Published on .

Most Popular
It's been coming, of course. Since the dawn of media conglomerates, especially those that mix movie marketers and major ad media (Disney with ABC, Twentieth Century Fox with Fox Broadcasting, Warner Bros. with Time Warner's cable TV and WB Network holdings), there's been a lingering question. Would the parent companies now in control deny or limit rivals' access to their broadcast or cable networks to protect their own entertainment and programming business units?

That day has come. CNN-owner Time Warner's big New York cable system has already refused to carry News Corp.'s rival cable news channel-until a settlement was reached last week. Now comes a case more directly related to advertising and marketing. Walt Disney Co.'s ABC television network has rejected commercials for "Anastasia," the first big-budget animated feature film by News Corp.'s Twentieth Century Fox. Fox had sought to buy time on ABC's new fall prime-time program "Wonderful World of Disney."

The reason for ABC's refusal is plausible: Viewers of the Disney animation show might assume "Anastasia" was also a Disney product. But word then surfaced that Fox might retaliate by blocking TV ads for Disney films from Fox Broadcasting kids programming.

How should media companies draw the line in such situations? The answer is that they must determine when rejecting an ad to protect their own corporate interests clashes with the broad interests of the public. There are ethical obligations a corporate entity assumes when it becomes a media company and joins the community at large.

Top media managers routinely make hard choices on the advertising they accept, and it's hard to fault the specific decision in the "Anastasia" case. But this sort of ad rejection can easily lead to media conglomerates simply engaging in small-minded, competitive tit-for-tats. Other Fox studio movie ads, for example, should have the same access to ABC programming as movies from other filmmakers, providing they meet whatever criteria ABC applies in judging the suitability of ads in the movie category. There can be no doubt that Fox Broadcasting should not reject spots for a Disney movie unless its placement is on a Fox kids show in which the show's content looks too similar to the advertised movie.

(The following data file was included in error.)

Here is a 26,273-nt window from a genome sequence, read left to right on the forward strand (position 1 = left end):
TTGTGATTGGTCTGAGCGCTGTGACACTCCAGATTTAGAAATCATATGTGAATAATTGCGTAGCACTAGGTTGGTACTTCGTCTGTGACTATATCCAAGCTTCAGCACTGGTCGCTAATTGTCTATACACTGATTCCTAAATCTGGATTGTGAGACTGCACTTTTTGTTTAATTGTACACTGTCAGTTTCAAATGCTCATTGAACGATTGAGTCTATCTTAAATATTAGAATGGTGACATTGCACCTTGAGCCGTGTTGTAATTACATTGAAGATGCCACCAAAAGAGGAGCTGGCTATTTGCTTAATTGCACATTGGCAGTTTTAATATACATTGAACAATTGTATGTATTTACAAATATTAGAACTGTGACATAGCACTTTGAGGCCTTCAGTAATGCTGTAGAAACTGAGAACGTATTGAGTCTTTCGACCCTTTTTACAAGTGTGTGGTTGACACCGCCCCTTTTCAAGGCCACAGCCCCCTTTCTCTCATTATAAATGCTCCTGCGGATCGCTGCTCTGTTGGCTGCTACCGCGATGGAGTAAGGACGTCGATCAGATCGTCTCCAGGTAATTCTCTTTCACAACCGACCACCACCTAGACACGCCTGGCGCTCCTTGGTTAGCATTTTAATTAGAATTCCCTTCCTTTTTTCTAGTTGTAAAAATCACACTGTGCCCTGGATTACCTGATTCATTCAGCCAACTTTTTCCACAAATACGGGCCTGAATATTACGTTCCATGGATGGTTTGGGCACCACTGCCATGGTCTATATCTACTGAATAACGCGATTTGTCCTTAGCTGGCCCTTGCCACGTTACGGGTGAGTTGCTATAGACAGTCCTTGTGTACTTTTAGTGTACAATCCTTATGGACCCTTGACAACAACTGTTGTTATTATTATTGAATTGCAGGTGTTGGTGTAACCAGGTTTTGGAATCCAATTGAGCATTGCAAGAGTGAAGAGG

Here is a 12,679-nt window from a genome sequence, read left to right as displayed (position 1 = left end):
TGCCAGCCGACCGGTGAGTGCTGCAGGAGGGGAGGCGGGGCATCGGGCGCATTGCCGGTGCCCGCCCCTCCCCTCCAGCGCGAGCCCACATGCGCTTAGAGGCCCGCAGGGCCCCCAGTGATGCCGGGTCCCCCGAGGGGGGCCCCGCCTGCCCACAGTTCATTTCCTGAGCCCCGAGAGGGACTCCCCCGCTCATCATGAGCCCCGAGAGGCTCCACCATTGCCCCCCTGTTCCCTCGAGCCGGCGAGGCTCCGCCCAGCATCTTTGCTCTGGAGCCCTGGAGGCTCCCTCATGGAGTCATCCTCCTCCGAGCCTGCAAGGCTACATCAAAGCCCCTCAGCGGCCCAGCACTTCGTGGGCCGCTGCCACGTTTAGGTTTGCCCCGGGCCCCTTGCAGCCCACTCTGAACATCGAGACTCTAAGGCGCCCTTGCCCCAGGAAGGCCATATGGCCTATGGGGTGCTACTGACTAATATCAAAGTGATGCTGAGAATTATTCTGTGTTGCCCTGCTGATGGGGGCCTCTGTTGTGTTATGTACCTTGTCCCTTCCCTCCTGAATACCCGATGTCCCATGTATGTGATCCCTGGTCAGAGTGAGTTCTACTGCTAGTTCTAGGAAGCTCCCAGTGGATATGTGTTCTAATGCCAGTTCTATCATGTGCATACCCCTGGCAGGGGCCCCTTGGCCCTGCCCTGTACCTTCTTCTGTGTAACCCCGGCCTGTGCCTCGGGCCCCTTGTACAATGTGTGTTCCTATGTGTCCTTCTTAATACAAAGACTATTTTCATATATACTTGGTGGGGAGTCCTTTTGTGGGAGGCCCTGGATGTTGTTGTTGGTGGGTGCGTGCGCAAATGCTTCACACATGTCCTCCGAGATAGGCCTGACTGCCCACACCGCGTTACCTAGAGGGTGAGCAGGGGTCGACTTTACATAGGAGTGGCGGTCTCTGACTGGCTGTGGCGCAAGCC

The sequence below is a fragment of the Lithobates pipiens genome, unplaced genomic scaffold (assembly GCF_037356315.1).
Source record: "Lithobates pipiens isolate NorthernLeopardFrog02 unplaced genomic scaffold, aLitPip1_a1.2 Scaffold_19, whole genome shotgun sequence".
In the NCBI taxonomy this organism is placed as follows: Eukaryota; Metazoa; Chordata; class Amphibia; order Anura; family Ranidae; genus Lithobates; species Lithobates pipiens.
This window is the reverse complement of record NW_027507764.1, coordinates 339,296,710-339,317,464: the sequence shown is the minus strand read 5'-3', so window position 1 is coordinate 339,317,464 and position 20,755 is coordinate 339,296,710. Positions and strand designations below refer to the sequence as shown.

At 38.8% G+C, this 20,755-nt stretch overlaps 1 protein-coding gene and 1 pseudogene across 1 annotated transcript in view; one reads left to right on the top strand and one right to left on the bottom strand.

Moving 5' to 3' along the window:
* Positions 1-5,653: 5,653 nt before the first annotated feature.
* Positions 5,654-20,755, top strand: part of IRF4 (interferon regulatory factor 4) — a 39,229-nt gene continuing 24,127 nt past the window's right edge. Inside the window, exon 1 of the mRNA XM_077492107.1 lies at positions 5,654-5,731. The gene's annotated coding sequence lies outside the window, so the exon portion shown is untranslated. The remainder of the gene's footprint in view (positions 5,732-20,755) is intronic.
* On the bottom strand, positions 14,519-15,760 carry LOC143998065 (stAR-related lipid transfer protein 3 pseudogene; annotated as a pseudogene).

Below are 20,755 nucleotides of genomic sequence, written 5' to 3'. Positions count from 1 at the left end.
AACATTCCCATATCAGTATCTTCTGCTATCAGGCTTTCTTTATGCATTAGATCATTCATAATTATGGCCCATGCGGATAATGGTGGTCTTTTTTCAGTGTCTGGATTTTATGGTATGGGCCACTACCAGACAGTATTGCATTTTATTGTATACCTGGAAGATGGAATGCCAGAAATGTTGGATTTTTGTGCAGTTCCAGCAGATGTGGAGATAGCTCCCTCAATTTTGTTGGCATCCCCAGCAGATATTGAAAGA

It's not hard to see where refusal to carry a competitor's ads can lead if unchecked. Let's hope the day doesn't come when the Disney brass directs ABC to block Burger King spots simply because Disney has contractual movie promotional arrangements with McDonald's.

Honesty is the best policy if "customer satisfaction" is your goal. This little chestnut of new-found wisdom comes from a top United Airlines ad manager, as United bravely seeks to lead its industry toward a breakthrough in price adverising.

What is this revolutionary change? It's stating the full round-trip fare in ads touting prices, rather than "each-way" fares air travelers can't obtain even if they tried.

This is a good idea, and we applaud United and American Airlines, which says it will also change its price ads. But it was a good idea 10 years ago when aggressive state attorneys general first complained that this and other promotional practices involving discount-fares hid the true cost of tickets and the true availability of discounted seats. Even though travelers today are savvier about the airfare ad game, there's no reason for other carriers' ads to keep playing this "each-way" charade.

In this article: